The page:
Video games can be great for dramatic storytelling and immersive hours-long experiences. But there are days when you just don’t have the time or the mental bandwidth to dig into a long RPG or gigantic open-world action adventure.
Sometimes, you just want to take off your thinking cap, rely on your lizard brain, pick up and play a game for 15 to 30 minutes, and have fun. Here are seven of the latest video games that let you do just that.
Puyo Puyo Tetris (Nintendo Switch, PlayStation 4)
It’s two classic puzzle games combined into one cute, clever, and colorful package! Match four of the same shaded blobs to pop them, as you do in Puyo Puyo. Place tetriminoes to fill out horizontal spaces and clear lines, as you do in Tetris. Play against AI or another human opponent. Multiple game modes allow you to choose one gameplay style or juggle both tasks for mind-bending chaotic fun. Throw in power-ups to mess with your opponents for more heated yet good-natured competition.
Injustice 2 (PlayStation 4, Xbox One, iOS, Android)
Just saw Wonder Woman and feel the urge to fight as the powerful Amazon princess? Play as her or any of the other iconic DC heroes and villains in this super-sized, spectacular fighting game from the Mortal Kombat creators (kreators?). Clash and smash through destructible environments as Batman, Superman, Harley Quinn, Deadshot, and even Sub-Zero of MK fame. The new Gear System lets you customize your fighter in all sorts of souped-up combinations. Stick around for the story mode, too!
Dead Cells (Microsoft Windows)
Mix the upgrade system and difficulty of Dark Souls with the 2D platforming and level progression of Metroid into a randomized action dungeon crawler, and you get the superb Dead Cells. Hack and slash enemies with all kinds of crazy weapons like auto-targeting lightning whips and deployable buzzsaws and machine gun turrets. Blow up bosses with an assortment of magic spells. The fun is in improvising, since after getting the equipment blueprints and learning the skills, you won’t know exactly what weapons and powers you’ll have until you start a run.
Strafe (PlayStation 4, Microsoft Windows, macOS)
Miss the guns-blazing action of classic first-person shooters like Doom and Quake? Strafe can give you that old adrenaline fix you’ve been craving. Mow down waves of monsters with outrageous firearms in randomly generated labyrinthine levels. And as the title implies, you need to be moving left and right constantly to survive the onslaught. Relive 90s PC gaming and all its gory, polygonal glory in bite-sized chunks.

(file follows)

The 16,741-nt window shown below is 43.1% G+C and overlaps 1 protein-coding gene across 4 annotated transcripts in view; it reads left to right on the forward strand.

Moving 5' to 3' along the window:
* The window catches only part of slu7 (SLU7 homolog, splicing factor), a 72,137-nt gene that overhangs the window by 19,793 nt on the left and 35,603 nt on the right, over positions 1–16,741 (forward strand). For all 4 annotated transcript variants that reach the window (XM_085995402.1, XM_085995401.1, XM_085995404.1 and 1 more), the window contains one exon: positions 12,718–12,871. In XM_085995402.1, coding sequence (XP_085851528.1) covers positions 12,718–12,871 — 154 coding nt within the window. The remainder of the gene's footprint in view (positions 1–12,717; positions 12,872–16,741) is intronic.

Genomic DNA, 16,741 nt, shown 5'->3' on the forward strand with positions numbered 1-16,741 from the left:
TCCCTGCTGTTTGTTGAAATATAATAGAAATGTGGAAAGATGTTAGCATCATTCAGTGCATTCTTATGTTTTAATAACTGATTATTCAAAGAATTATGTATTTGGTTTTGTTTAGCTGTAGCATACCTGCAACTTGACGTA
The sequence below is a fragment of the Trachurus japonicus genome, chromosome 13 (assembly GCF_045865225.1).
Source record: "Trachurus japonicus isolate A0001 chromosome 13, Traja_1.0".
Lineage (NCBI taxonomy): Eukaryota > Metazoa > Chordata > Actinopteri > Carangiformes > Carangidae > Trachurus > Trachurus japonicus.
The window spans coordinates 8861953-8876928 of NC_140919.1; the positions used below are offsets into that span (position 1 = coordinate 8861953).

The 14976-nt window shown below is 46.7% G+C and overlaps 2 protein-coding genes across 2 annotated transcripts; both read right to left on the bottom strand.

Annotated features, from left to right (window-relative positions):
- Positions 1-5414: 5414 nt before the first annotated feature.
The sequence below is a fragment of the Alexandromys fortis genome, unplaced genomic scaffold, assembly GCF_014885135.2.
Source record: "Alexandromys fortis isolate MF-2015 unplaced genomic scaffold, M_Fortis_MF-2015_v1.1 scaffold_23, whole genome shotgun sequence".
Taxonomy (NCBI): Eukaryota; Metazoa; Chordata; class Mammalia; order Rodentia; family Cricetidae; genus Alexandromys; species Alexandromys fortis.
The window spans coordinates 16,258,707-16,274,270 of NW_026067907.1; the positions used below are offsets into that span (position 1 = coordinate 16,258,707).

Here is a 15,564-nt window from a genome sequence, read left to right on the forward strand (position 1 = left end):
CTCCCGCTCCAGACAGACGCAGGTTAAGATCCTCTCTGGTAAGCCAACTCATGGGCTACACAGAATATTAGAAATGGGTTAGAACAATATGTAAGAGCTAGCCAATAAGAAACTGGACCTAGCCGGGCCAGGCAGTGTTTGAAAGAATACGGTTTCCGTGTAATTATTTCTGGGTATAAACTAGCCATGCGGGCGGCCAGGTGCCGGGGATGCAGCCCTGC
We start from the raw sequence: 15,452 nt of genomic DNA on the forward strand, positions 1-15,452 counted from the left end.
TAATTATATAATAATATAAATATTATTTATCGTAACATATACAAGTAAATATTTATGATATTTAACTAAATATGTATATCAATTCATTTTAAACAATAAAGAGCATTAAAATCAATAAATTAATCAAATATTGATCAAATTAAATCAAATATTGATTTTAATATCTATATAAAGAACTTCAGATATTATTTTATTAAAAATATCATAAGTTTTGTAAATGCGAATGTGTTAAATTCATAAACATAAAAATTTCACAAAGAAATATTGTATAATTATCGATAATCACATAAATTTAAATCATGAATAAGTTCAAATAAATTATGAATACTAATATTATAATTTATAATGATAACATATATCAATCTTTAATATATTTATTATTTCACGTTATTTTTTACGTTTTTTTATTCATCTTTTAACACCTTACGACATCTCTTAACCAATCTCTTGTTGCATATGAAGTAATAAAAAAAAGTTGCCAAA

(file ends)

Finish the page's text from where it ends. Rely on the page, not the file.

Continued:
Gwent: The Witcher Card Game (PlayStation 4, Xbox One, Microsoft Windows)
There’s a lot of things to get lost in when you play The Witcher 3: Wild Hunt, but the biggest time sink for many fans has to be the in-universe card game Gwent. With its surface-level simplicity hiding complex systems underneath, it’s no surprise that it got turned into a standalone video game. Like other collectible card games, you build a deck to engage in tactical turn-based battles with other players. It’s free-to-play and in open beta right now, with a full-featured story mode promised for the 1.0 release.
Flinthook (PlayStation 4, Xbox One, Microsoft Windows. macOS)
Plunder the ill-gotten gains of space pirates in Flinthook. It’s a cartoony 2D action platformer where you swing into action with your trusty grappling hook. Weave your way through ever-changing pirate ships, dodging and dispatching goons in slow motion, so you can unlock treasure chests and new abilities. You’ll have to pick what skills you can use for every marauding mission, so choose wisely, especially when you take on the buccaneer bosses. Looting booty in bursts is fun in Flinthook!
PlayerUnknown’s Battlegrounds (Microsoft Windows)
Put your survival skills to the ultimate test in this Battle Royale-inspired massive multiplayer online shooter. PlayerUnknown’s Battlegrounds packs 100 or so players into a plane and forces them to parachute onto a sprawling island littered with deadly weaponry and janky vehicles. The goal? Be the last person or team standing by any means necessary. The twist? A blue laser wall of death gradually constricts the play area, killing anyone who remains outside it. With regular airstrikes, loot drops, and randomized gear placement on the island, the unpredictability and forced engagements make for the tensest moments and the wildest stories.
[irp posts=”14014" name=”5 of the Best Free-to-Play Console Games”]
The Galaxy Fold is real: Weekend Rewind
And it’s pretty darn expensive
Here are the top stories on GadgetMatch this week.
1. Samsung unpacked… err… unfolded the future with Galaxy Fold
Yes, we expected Samsung to release a foldable smartphone. What we didn’t see coming is that they would open the Galaxy S10 event with the Galaxy Fold.
No, this isn’t just a concept anymore. Samsung demoed a working device on stage and said the device will be on sale starting April 26 at a staggering but also unsurprising price of US$ 1,980.
It’ll be interesting to see how other brands respond to the Galaxy Fold. Watch out for our MWC 2019 coverage so we can all find out together.
2. Samsung Galaxy S10 cameras tie Huawei’s flagships
Looks like Samsung is determined to hold on to its top smartphone maker reputation with its latest flagship Galaxy S10 tying Huawei flagship numbers on DxOMark. In fact, it even leads in the selfie camera department. That’s made possible with an overall score of 109 for the rear cameras and 96 for the front shooters.
However, the S10 isn’t just about its cameras. Watch our hands-on to get a good idea on how well-rounded a phone it is.
3. Xiaomi pre-empted Samsung with the Mi 9
Xiaomi almost came out of nowhere when they announced their first 2019 flagship — the Xiaomi Mi 9 — right before Samsung’s Galaxy S10 Unpacked event.